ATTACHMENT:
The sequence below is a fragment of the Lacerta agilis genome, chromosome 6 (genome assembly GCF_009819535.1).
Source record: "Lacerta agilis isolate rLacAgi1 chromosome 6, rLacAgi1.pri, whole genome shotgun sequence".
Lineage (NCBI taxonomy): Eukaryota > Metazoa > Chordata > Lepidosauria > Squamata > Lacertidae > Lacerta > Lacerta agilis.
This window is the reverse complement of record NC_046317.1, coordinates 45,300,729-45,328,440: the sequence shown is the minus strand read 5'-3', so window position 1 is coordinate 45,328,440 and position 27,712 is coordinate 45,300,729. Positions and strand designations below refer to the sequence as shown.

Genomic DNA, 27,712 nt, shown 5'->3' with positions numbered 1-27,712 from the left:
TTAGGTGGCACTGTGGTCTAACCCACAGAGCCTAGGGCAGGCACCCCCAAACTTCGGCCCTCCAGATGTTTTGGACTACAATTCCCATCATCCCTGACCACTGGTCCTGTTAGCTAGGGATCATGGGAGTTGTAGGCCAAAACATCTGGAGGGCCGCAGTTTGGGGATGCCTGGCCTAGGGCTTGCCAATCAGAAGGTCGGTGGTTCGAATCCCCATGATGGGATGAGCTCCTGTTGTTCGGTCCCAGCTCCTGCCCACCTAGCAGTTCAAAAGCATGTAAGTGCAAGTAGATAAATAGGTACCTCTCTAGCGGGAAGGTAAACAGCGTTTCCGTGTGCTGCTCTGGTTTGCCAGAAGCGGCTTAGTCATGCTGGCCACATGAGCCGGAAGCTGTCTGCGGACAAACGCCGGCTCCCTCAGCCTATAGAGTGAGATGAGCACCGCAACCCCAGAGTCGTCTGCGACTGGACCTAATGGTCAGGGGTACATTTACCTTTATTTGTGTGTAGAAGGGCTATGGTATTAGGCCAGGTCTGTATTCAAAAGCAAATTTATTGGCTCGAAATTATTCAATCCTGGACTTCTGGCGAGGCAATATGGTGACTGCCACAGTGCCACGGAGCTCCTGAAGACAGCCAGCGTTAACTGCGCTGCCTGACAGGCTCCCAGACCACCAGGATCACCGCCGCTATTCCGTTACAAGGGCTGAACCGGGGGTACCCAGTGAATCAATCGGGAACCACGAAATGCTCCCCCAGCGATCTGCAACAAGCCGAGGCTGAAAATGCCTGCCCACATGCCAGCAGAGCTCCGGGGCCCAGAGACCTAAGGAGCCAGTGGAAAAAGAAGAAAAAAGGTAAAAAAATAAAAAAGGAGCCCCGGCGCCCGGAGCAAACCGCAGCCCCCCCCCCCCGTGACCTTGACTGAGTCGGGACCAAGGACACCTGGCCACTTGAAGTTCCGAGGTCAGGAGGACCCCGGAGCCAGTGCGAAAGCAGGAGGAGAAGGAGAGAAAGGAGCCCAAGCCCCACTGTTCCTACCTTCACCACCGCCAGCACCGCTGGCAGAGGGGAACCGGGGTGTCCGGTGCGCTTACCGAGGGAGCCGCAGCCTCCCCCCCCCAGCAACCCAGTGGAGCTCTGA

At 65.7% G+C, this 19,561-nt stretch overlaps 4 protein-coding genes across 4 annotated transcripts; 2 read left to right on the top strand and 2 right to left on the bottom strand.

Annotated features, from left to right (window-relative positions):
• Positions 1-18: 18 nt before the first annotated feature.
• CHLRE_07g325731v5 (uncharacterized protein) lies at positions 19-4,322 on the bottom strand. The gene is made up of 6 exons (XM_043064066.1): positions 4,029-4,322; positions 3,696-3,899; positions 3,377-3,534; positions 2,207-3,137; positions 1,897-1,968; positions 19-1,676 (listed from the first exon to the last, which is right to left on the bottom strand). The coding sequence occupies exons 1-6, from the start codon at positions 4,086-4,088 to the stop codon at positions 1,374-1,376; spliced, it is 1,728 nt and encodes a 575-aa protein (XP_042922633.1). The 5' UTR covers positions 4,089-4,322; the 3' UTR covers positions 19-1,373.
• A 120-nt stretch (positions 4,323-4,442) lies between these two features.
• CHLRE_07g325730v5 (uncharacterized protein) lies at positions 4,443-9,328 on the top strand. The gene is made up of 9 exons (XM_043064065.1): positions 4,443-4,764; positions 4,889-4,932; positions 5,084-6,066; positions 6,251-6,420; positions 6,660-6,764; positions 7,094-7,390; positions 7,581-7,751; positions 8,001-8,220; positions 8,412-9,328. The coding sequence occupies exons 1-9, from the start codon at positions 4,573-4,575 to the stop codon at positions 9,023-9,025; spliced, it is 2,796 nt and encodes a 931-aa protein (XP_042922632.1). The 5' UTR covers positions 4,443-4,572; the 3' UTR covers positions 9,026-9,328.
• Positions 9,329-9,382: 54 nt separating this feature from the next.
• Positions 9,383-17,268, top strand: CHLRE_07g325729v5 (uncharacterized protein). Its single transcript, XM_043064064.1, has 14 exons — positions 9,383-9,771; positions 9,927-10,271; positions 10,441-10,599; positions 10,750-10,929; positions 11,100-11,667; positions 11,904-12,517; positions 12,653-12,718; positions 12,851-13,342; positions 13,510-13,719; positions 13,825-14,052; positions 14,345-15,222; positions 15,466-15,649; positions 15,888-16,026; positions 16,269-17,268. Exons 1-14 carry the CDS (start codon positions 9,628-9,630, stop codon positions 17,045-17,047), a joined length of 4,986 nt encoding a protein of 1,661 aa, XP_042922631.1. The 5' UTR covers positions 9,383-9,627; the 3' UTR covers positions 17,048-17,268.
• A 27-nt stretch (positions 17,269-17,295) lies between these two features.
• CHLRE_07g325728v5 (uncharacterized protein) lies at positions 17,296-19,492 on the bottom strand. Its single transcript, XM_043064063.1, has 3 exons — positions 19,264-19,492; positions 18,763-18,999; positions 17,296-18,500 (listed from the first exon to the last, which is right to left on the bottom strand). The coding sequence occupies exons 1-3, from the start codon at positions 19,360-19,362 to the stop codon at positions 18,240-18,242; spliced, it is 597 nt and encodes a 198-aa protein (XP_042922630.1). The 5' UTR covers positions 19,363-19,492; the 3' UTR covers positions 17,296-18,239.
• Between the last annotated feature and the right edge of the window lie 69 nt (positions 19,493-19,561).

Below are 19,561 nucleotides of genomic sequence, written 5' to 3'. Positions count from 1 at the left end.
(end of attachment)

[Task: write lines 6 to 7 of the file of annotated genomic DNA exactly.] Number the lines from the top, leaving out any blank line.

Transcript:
TTAGGTGGCACTGTGGTCTAACCCACAGAGCCTAGGGCAGGCACCCCCAAACTTCGGCCCTCCAGATGTTTTGGACTACAATTCCCATCATCCCTGACCACTGGTCCTGTTAGCTAGGGATCATGGGAGTTGTAGGCCAAAACATCTGGAGGGCCGCAGTTTGGGGATGCCTGGCCTAGGGCTTGCCAATCAGAAGGTCGGTGGTTCGAATCCCCATGATGGGATGAGCTCCTGTTGTTCGGTCCCAGCTCCTGCCCACCTAGCAGTTCAAAAGCATGTAAGTGCAAGTAGATAAATAGGTACCTCTCTAGCGGGAAGGTAAACAGCGTTTCCGTGTGCTGCTCTGGTTTGCCAGAAGCGGCTTAGTCATGCTGGCCACATGAGCCGGAAGCTGTCTGCGGACAAACGCCGGCTCCCTCAGCCTATAGAGTGAGATGAGCACCGCAACCCCAGAGTCGTCTGCGACTGGACCTAATGGTCAGGGGTACATTTACCTTTATTTGTGTGTAGAAGGGCTATGGTATTAGGCCAGGTCTGTATTCAAAAGCAAATTTATTGGCTCGAAATTATTCAATCCTGGACTTCTGGCGAGGCAATATGGTGACTGCCACAGTGCCACGGAGCTCCTGAAGACAGCCAGCGTTAACTGCGCTGCCTGACAGGCTCCCAGACCACCAGGATCACCGCCGCTATTCCGTTACAAGGGCTGAACCGGGGGTACCCAGTGAATCAATCGGGAACCACGAAATGCTCCCCCAGCGATCTGCAACAAGCCGAGGCTGAAAATGCCTGCCCACATGCCAGCAGAGCTCCGGGGCCCAGAGACCTAAGGAGCCAGTGGAAAAAGAAGAAAAAAGGTAAAAAAATAAAAAAGGAGCCCCGGCGCCCGGAGCAAACCGCAGCCCCCCCCCCCCGTGACCTTGACTGAGTCGGGACCAAGGACACCTGGCCACTTGAAGTTCCGAGGTCAGGAGGACCCCGGAGCCAGTGCGAAAGCAGGAGGAGAAGGAGAGAAAGGAGCCCAAGCCCCACTGTTCCTACCTTCACCACCGCCAGCACCGCTGGCAGAGGGGAACCGGGGTGTCCGGTGCGCTTACCGAGGGAGCCGCAGCCTCCCCCCCCCAGCAACCCAGTGGAGCTCTGA

At 65.7% G+C, this 19,561-nt stretch overlaps 4 protein-coding genes across 4 annotated transcripts; 2 read left to right on the top strand and 2 right to left on the bottom strand.